From: Steve Blinkhorn <steve@pr...> - 2003-02-27 14:44:20
I seem to have hit on a difference between NT4 and 2000 in trying to
track down a crash-inducing bug. Yesterday I asked about
size_of_stack_reserve__(), because that is what gdb tells me is the
last thing with a symbol table entry before a segmentation fault.
However, when I run the same executable on NT4 rather than Win2000,
there is no problem. Because the place where things go wrong
involves environment access, my guess is that either putenv or getenv,
or possibly both, have changed, or possibly the stub library for
kernel32.dll that I am linking against is wrong for Win2000.
The problem is a dynamic one: the same code is used repeatedly - many
many times - before we hit a problem, and I wonder whether in Win2000
writing to the environment is less flexible, maybe not such careful
garbage collection and reallocation.
Does anyone have any experience of differences in this area? I have
been using the environment for the purpose in question, viz. flexible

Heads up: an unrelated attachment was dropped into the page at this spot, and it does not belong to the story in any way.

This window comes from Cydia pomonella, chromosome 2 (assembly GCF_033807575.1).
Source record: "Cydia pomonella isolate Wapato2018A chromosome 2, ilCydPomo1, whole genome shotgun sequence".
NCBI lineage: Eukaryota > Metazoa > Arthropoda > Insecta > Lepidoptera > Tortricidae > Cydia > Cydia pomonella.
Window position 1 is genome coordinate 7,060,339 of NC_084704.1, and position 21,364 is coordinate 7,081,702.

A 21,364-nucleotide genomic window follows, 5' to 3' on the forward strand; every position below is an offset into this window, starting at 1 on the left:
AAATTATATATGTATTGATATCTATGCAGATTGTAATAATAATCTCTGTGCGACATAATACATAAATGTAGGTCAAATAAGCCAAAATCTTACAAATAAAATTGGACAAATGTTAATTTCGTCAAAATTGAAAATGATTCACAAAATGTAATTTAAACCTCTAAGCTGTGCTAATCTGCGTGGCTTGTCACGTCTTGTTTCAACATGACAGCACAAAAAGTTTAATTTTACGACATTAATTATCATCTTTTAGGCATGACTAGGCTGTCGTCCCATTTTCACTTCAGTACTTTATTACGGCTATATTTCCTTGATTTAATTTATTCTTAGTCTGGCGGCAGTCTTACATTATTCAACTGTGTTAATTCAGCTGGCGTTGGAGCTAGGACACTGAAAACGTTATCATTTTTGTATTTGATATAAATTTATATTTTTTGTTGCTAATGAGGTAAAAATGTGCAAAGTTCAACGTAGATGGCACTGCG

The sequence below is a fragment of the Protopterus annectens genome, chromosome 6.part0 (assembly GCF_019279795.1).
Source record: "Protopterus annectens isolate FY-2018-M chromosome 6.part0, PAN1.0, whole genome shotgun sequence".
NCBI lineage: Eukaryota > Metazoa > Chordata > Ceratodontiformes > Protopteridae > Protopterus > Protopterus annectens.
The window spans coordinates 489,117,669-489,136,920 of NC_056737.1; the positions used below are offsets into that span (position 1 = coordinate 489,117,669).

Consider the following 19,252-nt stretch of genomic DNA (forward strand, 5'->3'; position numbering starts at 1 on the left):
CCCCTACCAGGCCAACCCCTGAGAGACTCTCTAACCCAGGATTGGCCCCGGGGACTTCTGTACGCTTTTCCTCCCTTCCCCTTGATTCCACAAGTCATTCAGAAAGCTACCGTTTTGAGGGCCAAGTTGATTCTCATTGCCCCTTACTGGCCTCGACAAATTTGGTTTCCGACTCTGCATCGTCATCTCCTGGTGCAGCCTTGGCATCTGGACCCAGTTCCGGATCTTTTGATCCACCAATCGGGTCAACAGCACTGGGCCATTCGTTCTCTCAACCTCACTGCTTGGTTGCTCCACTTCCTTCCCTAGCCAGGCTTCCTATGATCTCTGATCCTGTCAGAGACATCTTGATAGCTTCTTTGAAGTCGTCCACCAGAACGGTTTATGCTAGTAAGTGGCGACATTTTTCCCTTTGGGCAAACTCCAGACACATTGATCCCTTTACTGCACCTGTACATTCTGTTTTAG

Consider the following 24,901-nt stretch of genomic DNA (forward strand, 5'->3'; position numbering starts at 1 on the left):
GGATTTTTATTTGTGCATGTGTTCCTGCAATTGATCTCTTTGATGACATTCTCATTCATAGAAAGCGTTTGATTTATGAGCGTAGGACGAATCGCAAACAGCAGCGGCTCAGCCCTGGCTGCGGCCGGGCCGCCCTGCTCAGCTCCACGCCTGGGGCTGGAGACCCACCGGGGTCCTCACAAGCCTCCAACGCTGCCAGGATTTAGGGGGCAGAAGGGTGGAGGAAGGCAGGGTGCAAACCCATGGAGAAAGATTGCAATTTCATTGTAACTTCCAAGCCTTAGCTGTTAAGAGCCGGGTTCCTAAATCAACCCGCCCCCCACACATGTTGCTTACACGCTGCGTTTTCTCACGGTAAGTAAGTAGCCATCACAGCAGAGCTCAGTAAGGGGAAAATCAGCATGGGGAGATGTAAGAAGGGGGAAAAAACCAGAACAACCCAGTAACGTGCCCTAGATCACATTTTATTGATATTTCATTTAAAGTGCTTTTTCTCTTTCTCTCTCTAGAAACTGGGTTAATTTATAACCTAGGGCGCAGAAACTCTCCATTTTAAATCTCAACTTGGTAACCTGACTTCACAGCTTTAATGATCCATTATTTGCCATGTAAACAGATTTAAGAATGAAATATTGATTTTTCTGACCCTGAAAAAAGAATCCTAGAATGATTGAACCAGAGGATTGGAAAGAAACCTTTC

interfacing between highly dynamic executables, for around 15 years,
and would rather not have to completely re-engineer a software system
because Micro$oft have changed the functionality of their
implementation of ANSI-standard features.
Steve Blinkhorn wrote:
> I seem to have hit on a difference between NT4 and 2000 in trying to
> track down a crash-inducing bug. [...]
> However, when I run the same executable on NT4 rather than Win2000,
> there is no problem. [...]
I had a similar experience: My program would fail on a colleague's
machine running Win2000, but work fine (using the same input file!)
on my WinNT machine.
> The problem is a dynamic one: the same code is used repeatedly - many
> many times - before we hit a problem,
Same here - it worked (even) on Win2000 using smaller input files.
> and I wonder whether in Win2000
> writing to the environment is less flexible, maybe not such careful
> garbage collection and reallocation.
My program does not do "putenv()", but it builds tables from the
identifiers in the input file (it is a kind of compiler).
The tables are dynamically extended using "malloc()".
I solved the problem by increasing the initial table size so much
(machines have got more RAM now than in earlier times) that
"malloc()" is needed less often (or not at all).
Joerg Bruehe, SQL Datenbanksysteme GmbH, Berlin, Germany
(speaking only for himself)